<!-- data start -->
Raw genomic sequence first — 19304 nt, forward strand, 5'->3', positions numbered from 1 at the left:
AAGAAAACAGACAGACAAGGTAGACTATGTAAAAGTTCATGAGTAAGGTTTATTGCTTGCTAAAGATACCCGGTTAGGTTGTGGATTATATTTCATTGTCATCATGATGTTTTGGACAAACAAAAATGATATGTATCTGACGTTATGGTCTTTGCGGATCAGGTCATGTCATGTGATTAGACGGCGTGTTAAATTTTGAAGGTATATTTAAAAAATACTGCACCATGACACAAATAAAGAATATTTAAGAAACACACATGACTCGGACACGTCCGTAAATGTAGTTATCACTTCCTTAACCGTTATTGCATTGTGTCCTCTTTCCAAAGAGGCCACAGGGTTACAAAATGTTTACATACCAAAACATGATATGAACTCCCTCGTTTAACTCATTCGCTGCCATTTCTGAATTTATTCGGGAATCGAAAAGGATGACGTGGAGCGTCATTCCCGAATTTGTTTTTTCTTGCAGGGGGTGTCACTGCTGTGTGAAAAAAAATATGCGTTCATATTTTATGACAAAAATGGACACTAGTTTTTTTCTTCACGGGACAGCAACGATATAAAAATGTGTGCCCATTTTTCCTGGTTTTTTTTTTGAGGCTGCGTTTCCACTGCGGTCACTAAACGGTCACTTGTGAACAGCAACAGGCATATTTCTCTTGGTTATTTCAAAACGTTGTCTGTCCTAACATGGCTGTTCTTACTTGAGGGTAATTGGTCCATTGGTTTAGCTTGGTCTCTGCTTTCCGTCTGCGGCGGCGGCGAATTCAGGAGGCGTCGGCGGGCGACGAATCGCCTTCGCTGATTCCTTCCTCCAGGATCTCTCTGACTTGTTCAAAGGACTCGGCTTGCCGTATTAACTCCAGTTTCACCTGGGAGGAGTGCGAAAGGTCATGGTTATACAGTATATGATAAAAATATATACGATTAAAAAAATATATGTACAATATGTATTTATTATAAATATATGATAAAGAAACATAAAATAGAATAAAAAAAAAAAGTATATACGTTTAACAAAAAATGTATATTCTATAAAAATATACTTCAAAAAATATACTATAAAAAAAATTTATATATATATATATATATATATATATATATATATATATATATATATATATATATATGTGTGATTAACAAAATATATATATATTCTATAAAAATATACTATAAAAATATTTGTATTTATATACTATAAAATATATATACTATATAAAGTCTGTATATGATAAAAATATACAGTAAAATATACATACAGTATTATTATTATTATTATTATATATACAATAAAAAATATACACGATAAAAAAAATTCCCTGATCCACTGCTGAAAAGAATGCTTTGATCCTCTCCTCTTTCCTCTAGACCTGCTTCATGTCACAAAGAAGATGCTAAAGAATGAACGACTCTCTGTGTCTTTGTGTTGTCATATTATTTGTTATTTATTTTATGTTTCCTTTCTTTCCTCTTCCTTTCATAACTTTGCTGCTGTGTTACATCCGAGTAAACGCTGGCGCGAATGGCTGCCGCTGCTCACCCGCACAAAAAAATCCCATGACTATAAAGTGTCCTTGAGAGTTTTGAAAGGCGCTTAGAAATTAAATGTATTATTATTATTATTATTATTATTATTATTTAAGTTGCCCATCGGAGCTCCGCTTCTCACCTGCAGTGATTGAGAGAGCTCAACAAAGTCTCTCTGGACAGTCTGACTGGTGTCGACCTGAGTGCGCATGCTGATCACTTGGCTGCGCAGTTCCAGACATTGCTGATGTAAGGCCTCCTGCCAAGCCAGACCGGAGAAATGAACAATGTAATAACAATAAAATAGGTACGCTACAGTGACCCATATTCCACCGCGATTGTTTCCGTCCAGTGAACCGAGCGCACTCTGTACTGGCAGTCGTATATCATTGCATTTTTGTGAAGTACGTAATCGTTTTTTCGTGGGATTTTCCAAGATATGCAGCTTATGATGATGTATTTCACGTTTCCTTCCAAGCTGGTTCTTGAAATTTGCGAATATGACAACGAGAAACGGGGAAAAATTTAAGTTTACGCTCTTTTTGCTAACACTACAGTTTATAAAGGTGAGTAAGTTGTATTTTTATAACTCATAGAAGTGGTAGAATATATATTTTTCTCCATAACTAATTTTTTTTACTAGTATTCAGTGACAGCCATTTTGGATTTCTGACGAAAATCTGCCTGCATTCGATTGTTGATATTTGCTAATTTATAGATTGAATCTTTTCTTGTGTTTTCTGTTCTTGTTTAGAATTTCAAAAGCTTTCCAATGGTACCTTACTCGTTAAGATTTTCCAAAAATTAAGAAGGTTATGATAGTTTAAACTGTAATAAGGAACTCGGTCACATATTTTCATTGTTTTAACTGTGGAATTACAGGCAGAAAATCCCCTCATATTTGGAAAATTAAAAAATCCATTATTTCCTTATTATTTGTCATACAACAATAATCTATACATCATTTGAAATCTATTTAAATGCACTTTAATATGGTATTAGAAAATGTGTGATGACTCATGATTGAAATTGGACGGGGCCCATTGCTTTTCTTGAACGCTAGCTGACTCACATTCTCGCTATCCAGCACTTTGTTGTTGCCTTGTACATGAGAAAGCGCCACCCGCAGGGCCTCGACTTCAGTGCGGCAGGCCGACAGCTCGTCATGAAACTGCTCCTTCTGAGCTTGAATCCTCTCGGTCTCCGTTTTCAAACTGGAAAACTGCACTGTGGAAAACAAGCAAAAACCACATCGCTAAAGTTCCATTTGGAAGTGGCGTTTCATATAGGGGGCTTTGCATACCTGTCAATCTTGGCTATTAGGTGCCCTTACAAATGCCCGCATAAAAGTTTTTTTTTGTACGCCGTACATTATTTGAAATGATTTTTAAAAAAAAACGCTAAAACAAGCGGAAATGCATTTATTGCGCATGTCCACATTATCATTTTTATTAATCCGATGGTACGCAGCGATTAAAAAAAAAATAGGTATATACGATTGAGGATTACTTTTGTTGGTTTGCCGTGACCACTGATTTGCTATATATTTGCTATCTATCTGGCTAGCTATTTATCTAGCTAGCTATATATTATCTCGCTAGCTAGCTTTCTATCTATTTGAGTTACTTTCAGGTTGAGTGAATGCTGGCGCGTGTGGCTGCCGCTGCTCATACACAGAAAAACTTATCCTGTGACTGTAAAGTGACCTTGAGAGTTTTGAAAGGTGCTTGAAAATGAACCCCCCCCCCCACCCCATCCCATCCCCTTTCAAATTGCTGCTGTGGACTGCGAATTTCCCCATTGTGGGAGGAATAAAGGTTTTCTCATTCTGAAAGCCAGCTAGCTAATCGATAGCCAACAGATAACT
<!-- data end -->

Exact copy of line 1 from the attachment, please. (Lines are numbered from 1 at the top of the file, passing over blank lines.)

Raw genomic sequence first — 19304 nt, forward strand, 5'->3', positions numbered from 1 at the left: